Re: FirstRateCrowd's EIRA

Posted: Sun Mar 03, 2019 7:31 pm, #20
by janebird21
Elizabeth Warren isn't the only one with plans to tax the rich. Alexandria Ocasio-Cortez suggests a 70% tax on income for anyone making above $10M in the US and it's forcing even the Republicans to talk about it.

https://www.theguardian.com/commentisfr ... t-tax-rich

Unlike Warren's plan, this tax is completely constitutional as it focuses on anyone bringing in more than 10 million dollars. Although Cortez's statement was in response to funding climate-change initiatives and not specifically economic inequality in the US, it is forcing Republicans to talk about the issue.
even when conservatives are fuming about Ocasio-Cortez, they cannot stop talking about her ideas. The Green New Deal climate change plan has gone from marginal to mainstream almost overnight... They are frustrated in part because the more they denounce “socialist” ideas, they more popular the ideas become.
This is an example of the types of seeds that should have been planted back in the 1970s when American policy began shifting in order to better line America's wealthy. No one paid attention then and the more light we can shed now will greatly impact present and future decisions. This article even brings up the bigger issue that if a blanketed 70% tax policy was established, having millionaires actually pay the tax is another struggle altogether.
This is, in part, because the rich would circumvent the tax through loopholes and moving money overseas. But this, in itself, is not an argument for not levying the tax: it’s an argument for closing loopholes and finding ways to effectively restrict the international movement of capital.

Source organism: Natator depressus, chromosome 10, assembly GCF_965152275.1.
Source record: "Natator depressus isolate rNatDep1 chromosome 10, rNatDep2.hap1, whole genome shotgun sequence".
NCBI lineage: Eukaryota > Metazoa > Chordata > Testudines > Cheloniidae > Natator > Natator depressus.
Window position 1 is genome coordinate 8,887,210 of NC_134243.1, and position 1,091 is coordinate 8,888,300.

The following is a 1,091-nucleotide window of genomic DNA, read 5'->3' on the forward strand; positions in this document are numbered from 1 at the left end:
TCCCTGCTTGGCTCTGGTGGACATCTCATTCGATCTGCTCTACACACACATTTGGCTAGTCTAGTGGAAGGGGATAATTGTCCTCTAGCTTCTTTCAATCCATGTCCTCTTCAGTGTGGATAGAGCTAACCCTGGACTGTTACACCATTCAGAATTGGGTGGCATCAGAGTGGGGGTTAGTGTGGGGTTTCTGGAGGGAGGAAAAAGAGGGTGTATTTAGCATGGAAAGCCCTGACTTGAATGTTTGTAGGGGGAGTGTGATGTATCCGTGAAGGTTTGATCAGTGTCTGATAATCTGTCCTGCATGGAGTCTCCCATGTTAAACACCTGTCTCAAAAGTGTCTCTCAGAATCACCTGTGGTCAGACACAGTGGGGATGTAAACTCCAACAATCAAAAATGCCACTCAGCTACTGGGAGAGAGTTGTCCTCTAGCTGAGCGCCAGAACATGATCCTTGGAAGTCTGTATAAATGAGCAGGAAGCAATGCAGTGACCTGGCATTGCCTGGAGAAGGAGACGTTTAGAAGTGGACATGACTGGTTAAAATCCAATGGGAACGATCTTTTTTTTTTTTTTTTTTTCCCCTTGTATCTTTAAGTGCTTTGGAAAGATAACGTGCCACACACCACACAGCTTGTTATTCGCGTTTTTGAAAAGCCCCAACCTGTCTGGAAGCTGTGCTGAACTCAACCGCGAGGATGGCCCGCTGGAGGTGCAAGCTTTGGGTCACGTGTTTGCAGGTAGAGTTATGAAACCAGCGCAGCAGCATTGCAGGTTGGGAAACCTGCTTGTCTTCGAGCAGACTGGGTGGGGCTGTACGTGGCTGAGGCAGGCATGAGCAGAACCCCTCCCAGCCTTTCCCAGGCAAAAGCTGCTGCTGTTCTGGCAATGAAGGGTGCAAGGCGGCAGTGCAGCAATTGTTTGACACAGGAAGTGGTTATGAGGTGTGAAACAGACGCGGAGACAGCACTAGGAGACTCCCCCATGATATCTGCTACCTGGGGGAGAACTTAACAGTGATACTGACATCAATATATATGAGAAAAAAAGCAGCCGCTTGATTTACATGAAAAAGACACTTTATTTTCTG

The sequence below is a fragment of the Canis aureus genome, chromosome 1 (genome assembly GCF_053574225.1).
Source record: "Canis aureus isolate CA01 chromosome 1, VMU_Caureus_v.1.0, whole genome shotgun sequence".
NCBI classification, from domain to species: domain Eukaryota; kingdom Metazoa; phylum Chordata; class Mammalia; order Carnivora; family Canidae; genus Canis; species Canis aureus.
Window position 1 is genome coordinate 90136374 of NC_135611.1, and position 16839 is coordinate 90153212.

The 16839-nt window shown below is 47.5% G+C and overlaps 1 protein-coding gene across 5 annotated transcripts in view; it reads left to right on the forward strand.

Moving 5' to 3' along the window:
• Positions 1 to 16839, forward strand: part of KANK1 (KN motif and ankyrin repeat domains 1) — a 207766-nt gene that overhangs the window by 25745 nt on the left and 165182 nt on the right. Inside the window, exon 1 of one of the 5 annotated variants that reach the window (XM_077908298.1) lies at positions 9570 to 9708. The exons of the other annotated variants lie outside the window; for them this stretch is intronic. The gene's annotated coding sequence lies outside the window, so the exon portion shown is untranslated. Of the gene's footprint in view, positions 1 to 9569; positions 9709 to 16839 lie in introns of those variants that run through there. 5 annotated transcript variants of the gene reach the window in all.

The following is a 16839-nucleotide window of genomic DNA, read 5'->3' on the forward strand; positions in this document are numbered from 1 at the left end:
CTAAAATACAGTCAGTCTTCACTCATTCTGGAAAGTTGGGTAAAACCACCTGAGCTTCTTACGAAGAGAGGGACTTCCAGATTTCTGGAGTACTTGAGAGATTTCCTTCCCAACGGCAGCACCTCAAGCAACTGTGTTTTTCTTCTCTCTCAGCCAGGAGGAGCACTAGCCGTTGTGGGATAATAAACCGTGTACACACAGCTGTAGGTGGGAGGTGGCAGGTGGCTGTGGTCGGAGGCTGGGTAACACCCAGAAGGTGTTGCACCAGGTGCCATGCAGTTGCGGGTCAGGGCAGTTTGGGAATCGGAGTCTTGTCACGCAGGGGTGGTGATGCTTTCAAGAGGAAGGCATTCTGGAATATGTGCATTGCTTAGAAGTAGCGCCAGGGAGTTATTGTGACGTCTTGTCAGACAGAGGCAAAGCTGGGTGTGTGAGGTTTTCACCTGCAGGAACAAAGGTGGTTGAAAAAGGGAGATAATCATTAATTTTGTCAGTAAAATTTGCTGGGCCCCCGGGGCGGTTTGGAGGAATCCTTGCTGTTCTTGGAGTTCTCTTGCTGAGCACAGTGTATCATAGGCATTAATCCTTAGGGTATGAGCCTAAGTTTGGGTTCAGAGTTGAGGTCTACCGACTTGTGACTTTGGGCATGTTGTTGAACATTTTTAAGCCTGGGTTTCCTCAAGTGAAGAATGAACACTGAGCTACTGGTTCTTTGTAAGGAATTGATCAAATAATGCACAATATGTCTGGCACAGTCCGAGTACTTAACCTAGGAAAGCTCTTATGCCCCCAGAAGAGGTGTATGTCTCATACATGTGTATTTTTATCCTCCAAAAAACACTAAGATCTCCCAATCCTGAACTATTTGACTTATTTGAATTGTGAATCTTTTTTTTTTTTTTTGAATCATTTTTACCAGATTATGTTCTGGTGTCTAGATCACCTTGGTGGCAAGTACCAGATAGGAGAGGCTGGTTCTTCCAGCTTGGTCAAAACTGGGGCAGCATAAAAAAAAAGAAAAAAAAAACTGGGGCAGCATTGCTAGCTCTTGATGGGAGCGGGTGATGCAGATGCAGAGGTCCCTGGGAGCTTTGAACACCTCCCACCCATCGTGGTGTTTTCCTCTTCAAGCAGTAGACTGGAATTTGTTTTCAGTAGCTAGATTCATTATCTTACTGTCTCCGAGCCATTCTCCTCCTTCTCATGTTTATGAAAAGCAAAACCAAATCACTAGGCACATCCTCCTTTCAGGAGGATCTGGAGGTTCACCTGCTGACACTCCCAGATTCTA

So my argument is simply, why not make it more difficult for the wealthy to circumvent paying their share of income taxes? Go ahead, start moving your money oversees. In the meantime, the same policy discussions that created the tax can then concentrate on those exact loopholes. We might not like it the slow progress but this forward moving policy is the turtle to win the race on economic inequality.

So as Republicans continue using ridiculous arguments and ancient scare tactics, the more the middle class learns to denounce these statements.
Many of the arguments against taxes on the wealthy are “moralistic” rather than empirical. The argument that taxes on high earners are “slavery” is incoherent. Nobody forces you to earn $10m. When you are enslaved, someone makes you do work. Being wealthy is a choice – you could avoid the tax whenever you like by shedding your wealth and joining the working class. If we want to talk about “freedom”, the concentration of wealth at the very top has made the super-rich more free do as they please than anyone else, while it’s poor people who are faced with the choice to either work or suffer. If we want to talk about morality, having tremendous wealth when there is terrible deprivation cannot be justified.
With bold players such as Alexandria Ocasio-Cortez rattling the Republican mainstream, the future doesn't look too bleak.